I’ve been a Sunday School church volunteer in kid’s ministry for a long time. (more than a decade)
I’ve seen really great volunteers join, and I’ve seen some really great volunteers leave.
So what gives? Why did the good people leave and what could’ve been done to keep those volunteers around for a longer period of time?
While I certainly don’t claim to have a magic formula, I do think there are some key considerations most church staff members miss when working with volunteers. I think if more staff would focus on some of the following strategies more good people would stay and your ministry could grow to it’s full volunteer potential.
1. Volunteers don’t join because of a Sunday morning announcement.
The best way to recruit great volunteers isn’t to make more announcements in church. We have all heard the announcement 17 times anyway. The people who are going to volunteer, have already joined.
The best way to recruit volunteers is the slow-poke method, one-on-one, and face-to-face.
I know that is not a popular answer, but it’s the truth.
The best volunteers, the ones who stay around the longest, are the ones you get to know at church and then invite to serve at a special event.
That means, volunteer recruitment requires lots of getting out and meeting church members, finding out about their interests, and then…eventually…asking them about serving. (Notice I said EVENTUALLY…no one wants to talk to a salesman the first time they meet you)
2. Volunteers don’t naturally connect
Your volunteer community is made up of all kinds of people from all different walks of life. There are grandmothers, and there are singles in their early 20’s. People like this, from radically different parts of life don’t naturally connect and create community.
And so what happens, is your volunteers don’t feel like a part of a team, instead they feel like a cog in a wheel that doesn’t ever get noticed or appreciated.
Connect your volunteers to each other and watch them flourish and commit to your ministry for the long term.
How do you connect them? Start by inviting them to well-planned / well-organized trainings on how to teach kids / lead a small group / lead worship, etc…
Connect the disparate parts of your volunteer base around the 1 thing they all have in common…serving in your ministry.
3. You get what you give
Why do the best volunteers quit?
In my experience, when the trainings / meetings are ill-planned, when the week-to-week program seems hap-hazard and thrown together, and when it feels like the volunteer is more invested in the ministry than the actual church staff…yeah…peace out brother!
If you want excellent service from volunteers, than serve them excellently. This means:
– When you have a volunteer meeting, don’t go long and don’t pontificate. Keep it pithy and powerful. Respect them and they will respect you.
– Serve them. Volunteers are on the front lines of ministry more than any other people. Your #1 priority should be to love and care for them. Think of things they might need before they do. Prove to them they are as important as you SAY they are. Actions speak much louder than words.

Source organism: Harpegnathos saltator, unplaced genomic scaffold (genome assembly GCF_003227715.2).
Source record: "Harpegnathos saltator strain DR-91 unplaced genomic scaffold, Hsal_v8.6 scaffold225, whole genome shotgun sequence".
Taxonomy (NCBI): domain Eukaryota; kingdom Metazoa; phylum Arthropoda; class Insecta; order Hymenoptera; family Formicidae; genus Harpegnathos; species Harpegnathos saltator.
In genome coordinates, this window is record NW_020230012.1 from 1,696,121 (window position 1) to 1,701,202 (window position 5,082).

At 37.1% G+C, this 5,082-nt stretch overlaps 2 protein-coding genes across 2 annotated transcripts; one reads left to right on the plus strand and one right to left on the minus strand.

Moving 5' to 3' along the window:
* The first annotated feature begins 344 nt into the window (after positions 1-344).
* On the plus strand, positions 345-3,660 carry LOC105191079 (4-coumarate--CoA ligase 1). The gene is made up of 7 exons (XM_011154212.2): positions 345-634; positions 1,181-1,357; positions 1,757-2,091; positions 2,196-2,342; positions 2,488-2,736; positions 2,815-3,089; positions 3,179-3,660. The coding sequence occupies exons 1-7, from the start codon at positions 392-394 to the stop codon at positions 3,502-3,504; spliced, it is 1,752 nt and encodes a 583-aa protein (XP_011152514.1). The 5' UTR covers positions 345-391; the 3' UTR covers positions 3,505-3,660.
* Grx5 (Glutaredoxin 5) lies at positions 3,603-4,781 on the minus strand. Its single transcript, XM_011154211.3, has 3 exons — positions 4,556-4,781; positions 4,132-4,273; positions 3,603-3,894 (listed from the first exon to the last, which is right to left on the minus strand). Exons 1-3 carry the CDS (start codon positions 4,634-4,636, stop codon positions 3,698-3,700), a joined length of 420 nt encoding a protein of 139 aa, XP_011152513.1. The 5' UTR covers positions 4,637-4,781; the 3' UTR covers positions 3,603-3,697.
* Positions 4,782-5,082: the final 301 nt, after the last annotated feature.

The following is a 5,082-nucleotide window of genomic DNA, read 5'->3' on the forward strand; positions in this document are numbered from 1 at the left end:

4. Recruit busy people
Reach out to the busy people in your church, the ladies and men who seem to have a lot going on, but yet seem to handle it all well.
Because busy people value TIME and appreciate excellence.
You want people who understand how important it is to show up on time and to be prepared.
And guess what group of people know that best? The people who are already busy. The people who already have a full schedule.
We tend to think that busy people are overloaded. That’s not the case. Busy people are just productive and efficient. They want their time to be valuable so whatever they commit to, they typically follow through on.
Just because someone is busy doesn’t mean they have no interest in your ministry. It might simply mean, they haven’t ever been asked.
(fyi…recruit these people when you are ready, they are the least likely to put up with a lack of leadership or organization)
5. Surprise volunteers – in a good way
You know what most volunteers think of when they think of being surprised?
Getting a call on Saturday evening asking if they can volunteer tomorrow morning.
That is the all-too-typical “surprise” that a volunteer gets.
So what I know works a lot better is if you find ways to delight them with GOOD surprises:
“Hey I know you have been faithful every weekend for 3 months. I have a volunteer willing to step in if you’d like to take a break for a month.”
To some of you this may sound PREPOSTEROUS, but I know it can be done, especially if #1 is being done at a high level.
These are some of my ideas for keeping volunteers around for the long-haul. I believe the best volunteer strategies are more difficult than the ones we often read about elsewhere. I do not believe any number of gifts or cards or announcements will ever keep a volunteer team strong. I believe it takes hard work and a commitment to the excellence that people want to be a part of.
So…now it is your turn…what do you think keeps volunteers around, for the long-haul?Share this post: